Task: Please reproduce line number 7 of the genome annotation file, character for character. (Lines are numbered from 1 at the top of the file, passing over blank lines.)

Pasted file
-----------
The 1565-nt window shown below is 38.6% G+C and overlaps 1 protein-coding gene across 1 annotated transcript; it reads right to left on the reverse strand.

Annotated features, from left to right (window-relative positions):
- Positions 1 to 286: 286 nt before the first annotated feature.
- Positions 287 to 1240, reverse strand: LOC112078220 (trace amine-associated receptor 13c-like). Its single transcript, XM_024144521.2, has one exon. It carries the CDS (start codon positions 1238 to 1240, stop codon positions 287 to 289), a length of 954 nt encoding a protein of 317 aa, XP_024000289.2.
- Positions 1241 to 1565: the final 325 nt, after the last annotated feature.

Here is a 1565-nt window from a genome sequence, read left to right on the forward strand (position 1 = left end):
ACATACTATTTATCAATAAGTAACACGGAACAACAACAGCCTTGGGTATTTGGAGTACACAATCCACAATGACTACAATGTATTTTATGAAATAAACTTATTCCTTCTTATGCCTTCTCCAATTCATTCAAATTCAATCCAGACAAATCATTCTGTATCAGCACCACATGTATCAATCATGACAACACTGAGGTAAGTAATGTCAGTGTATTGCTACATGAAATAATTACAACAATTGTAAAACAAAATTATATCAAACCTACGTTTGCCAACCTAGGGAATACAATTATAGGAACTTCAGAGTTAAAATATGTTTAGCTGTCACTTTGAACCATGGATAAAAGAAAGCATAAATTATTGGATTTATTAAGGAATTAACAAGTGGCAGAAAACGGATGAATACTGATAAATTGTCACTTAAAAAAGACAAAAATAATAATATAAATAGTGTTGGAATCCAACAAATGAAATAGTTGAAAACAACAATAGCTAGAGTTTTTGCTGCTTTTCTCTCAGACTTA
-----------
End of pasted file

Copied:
ACATACTATTTATCAATAAGTAACACGGAACAACAACAGCCTTGGGTATTTGGAGTACACAATCCACAATGACTACAATGTATTTTATGAAATAAACTTATTCCTTCTTATGCCTTCTCCAATTCATTCAAATTCAATCCAGACAAATCATTCTGTATCAGCACCACATGTATCAATCATGACAACACTGAGGTAAGTAATGTCAGTGTATTGCTACATGAAATAATTACAACAATTGTAAAACAAAATTATATCAAACCTACGTTTGCCAACCTAGGGAATACAATTATAGGAACTTCAGAGTTAAAATATGTTTAGCTGTCACTTTGAACCATGGATAAAAGAAAGCATAAATTATTGGATTTATTAAGGAATTAACAAGTGGCAGAAAACGGATGAATACTGATAAATTGTCACTTAAAAAAGACAAAAATAATAATATAAATAGTGTTGGAATCCAACAAATGAAATAGTTGAAAACAACAATAGCTAGAGTTTTTGCTGCTTTTCTCTCAGACTTA